Once a nation gives the power to create new money to the private bankers, it is in the nation’s best interest to assure strong banking system integrity. If banks fail, so does the entire economy in this system. Therefore, to protect itself, the nation must bear the costs of this integrity maintenance – and the banks are off the hook for the burden of their mistakes. However, when the government has bottom-line responsibility for the stability and safety of the money creation system, responsible people in government want to create standards, laws and regulations to reduce government’s liability and the risk to the entire economy. From the bankers’ viewpoint, a prudent government’s rules, regulations and standards are too stringent for their liking. The bankers are faced with a dilemma: it is to their benefit to have the credibility of a national currency for their IOUs, but then they will have to face some government control over their operations.

To answer the dilemma, bankers have developed a robust campaign to justify their privilege, including propagating the myth that the best decisions are made by a privately run marketplace where individuals make decisions unhampered by the decision-making of governing bodies. Bankers have also been the ones writing the laws that give them the authority to create a nation’s money and establish the role and governance of their central bank – the foxes design the hen house and then claim to stand guard. To obscure this reality, private bank owners have been quite adept at creating an illusion of government ownership and central control over the process of money creation.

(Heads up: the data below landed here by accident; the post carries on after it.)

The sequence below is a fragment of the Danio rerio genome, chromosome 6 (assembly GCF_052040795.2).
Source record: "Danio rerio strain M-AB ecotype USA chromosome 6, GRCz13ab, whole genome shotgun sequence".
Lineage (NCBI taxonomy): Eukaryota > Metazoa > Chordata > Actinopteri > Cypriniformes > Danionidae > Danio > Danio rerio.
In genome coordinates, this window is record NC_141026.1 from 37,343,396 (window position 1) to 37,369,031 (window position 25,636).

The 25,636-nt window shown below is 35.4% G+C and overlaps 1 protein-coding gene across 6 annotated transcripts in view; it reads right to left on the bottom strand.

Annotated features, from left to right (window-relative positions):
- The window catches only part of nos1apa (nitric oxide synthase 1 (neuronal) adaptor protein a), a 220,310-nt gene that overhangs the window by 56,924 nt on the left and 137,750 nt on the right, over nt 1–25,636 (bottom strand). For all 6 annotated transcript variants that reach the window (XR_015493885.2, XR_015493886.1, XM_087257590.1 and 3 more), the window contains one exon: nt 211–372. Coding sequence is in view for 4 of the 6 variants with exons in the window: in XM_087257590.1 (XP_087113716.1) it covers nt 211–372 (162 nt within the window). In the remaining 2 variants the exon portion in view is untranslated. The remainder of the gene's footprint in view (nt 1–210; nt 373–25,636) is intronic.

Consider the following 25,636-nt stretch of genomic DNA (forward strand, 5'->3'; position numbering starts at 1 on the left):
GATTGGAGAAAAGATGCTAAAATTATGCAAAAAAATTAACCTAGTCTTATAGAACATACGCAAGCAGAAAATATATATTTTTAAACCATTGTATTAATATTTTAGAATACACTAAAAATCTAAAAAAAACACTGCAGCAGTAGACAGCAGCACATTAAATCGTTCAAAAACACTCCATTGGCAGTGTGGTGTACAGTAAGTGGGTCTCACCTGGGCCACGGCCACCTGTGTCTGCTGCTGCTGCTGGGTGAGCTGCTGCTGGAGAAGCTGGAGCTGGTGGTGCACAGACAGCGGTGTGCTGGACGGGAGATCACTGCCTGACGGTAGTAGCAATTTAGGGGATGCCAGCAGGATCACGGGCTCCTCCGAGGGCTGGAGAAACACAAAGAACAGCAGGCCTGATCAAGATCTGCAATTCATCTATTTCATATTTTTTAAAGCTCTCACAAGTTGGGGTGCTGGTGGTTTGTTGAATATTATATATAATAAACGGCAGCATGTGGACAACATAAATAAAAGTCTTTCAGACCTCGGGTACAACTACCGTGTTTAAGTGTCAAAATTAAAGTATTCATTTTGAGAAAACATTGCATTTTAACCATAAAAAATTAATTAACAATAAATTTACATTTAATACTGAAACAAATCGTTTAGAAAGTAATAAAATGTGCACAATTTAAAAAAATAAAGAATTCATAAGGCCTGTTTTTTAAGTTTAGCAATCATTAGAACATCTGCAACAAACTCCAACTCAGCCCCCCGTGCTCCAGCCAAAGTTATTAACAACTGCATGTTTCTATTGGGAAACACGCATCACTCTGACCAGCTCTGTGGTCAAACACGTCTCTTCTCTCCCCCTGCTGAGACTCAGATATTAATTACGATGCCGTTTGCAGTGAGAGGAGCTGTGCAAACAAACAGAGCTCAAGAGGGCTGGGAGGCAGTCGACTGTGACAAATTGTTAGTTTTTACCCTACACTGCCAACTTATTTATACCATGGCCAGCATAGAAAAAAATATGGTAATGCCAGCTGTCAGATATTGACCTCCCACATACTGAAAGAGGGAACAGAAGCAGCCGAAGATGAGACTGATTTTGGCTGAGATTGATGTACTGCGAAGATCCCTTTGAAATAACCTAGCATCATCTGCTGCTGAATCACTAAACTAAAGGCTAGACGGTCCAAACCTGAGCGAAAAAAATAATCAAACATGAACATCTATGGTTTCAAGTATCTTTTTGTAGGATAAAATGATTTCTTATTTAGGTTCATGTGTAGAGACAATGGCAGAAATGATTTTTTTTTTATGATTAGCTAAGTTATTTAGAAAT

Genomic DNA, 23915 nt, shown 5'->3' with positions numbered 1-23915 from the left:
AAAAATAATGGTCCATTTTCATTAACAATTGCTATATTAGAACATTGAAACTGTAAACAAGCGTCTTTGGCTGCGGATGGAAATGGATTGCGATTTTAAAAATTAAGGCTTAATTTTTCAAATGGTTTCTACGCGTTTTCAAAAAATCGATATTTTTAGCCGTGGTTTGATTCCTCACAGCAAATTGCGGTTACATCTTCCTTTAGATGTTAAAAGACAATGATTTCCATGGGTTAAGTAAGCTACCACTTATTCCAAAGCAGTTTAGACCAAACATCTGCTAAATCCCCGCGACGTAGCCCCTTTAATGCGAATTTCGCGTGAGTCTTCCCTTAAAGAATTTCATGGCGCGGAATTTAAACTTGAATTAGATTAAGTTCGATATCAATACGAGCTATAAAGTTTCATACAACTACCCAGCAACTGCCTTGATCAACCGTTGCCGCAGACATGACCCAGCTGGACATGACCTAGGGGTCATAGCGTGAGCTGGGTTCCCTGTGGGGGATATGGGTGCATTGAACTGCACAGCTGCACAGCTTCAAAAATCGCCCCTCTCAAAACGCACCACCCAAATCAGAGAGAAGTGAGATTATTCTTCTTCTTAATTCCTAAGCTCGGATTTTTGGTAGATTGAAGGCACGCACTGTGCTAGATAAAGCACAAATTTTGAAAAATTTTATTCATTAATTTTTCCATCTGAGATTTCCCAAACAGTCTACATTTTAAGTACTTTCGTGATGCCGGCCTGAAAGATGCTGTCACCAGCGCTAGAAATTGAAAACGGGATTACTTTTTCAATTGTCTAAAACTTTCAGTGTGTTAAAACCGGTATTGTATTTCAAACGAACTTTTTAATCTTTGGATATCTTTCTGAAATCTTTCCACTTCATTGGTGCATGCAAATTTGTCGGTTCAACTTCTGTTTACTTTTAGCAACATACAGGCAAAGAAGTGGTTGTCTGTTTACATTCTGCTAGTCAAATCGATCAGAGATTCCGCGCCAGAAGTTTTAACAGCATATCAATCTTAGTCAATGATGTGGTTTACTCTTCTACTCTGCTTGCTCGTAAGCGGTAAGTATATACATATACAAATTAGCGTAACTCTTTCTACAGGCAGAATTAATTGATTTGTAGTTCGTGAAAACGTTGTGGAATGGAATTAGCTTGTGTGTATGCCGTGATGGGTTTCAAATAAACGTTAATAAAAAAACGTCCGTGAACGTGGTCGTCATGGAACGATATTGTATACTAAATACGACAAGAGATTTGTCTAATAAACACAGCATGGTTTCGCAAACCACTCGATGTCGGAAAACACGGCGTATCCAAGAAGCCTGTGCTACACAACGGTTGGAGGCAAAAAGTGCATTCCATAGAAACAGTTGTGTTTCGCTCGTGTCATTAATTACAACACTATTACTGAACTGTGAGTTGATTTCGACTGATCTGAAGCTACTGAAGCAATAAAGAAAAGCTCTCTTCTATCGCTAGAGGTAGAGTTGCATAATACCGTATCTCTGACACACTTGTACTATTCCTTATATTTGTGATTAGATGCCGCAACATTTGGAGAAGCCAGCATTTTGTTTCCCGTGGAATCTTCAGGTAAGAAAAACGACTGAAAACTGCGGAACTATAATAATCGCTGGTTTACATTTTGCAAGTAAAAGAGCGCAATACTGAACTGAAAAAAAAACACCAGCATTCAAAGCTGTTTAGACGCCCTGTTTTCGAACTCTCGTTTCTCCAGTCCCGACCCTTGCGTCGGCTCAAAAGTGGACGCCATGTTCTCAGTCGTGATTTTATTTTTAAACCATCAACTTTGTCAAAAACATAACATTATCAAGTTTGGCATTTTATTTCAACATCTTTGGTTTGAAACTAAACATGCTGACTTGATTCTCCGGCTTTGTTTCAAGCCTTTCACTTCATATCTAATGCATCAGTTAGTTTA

Power struggles between the bankers

The distribution of the power of money creation among the private bankers has been a bone of contention for hundreds of years. Should many individual private banks get to print their own money? Or, should there be only one kind of national money issued by all the banks? Should governments charter private bank money creators, or should anyone be free to set up a bank and create their own money to compete with others in the marketplace?

Sometimes the bankers have had to compete with a few other legal tender banks. Sometimes the privilege has been exclusive. Spreading out the privilege has been popular with farmers and local businesses, because they have traditionally been treated better by local banks. Locally controlled banks are more likely to support the communities in which they reside. Nationally controlled banks are more likely to be efficient and make greater profits because they have economies of scale and the resources to provide more sophisticated services to the people with the greatest wealth. National, and now global banks, are more popular with the people of greatest wealth, who often own them. Because a fractional reserve money creation system will shift the wealth of a nation from the many to the few (Chapter 6.676.68), those with greatest wealth have won this struggle between distributed or monopolized privilege, steadily reducing the number of banks in the world.

Today in the US, small local and regional banks face formidable competition from a handful of banks that control most of the financial marketplace. One in four local banks have vanished since 2008, while megabanks (assets over $100 Billion) have increased their control over all assets from 17 percent in 1995 to 59 percent just 20 years later.11

Citizen benefits

It is difficult to see any benefit to citizens in a pact that gives private bankers the privilege of creating a nation’s money, while requiring that the full faith, credit, and common wealth of the nation guarantee this privately-created money. Please let me know if you can think of any at USMoney.US.

As opposed to a benefit, the system shifts wealth from the many to the few and makes increasing one’s wealth the overriding value. That is, literally or figuratively, the devil’s work.